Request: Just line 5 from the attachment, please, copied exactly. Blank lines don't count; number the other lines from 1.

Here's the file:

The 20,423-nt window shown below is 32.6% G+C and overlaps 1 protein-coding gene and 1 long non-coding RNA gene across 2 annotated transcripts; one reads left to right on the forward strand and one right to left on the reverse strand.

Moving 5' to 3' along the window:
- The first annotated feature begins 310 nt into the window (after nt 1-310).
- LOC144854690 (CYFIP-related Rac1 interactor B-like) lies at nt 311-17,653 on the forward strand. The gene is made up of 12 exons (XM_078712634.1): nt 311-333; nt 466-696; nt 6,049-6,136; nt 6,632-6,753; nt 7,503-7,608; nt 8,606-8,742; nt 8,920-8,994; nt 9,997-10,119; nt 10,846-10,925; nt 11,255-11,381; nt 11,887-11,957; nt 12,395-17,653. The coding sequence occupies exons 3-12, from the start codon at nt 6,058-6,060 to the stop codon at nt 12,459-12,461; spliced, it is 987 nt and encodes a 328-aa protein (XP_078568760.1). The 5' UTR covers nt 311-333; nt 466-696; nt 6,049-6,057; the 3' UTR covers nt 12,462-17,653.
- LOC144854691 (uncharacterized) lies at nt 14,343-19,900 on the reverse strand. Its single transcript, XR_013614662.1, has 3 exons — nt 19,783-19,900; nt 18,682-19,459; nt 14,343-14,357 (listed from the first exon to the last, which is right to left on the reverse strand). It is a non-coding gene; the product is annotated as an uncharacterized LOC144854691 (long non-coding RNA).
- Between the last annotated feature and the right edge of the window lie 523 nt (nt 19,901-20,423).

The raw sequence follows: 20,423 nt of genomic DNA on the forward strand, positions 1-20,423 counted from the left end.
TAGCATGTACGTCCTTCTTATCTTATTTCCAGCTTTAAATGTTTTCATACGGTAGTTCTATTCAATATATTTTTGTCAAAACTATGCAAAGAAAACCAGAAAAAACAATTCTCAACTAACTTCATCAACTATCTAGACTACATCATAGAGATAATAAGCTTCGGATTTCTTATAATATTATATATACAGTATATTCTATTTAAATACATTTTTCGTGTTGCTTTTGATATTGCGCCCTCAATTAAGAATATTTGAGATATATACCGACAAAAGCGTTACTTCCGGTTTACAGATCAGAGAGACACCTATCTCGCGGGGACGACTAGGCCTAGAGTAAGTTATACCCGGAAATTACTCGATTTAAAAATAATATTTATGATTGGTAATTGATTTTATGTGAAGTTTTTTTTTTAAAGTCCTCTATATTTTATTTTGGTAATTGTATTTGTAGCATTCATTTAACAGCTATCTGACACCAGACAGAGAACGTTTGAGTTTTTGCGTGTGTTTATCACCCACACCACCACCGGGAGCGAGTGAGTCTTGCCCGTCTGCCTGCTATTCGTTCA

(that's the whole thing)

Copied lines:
- LOC144854691 (uncharacterized) lies at nt 14,343-19,900 on the reverse strand. Its single transcript, XR_013614662.1, has 3 exons — nt 19,783-19,900; nt 18,682-19,459; nt 14,343-14,357 (listed from the first exon to the last, which is right to left on the reverse strand). It is a non-coding gene; the product is annotated as an uncharacterized LOC144854691 (long non-coding RNA).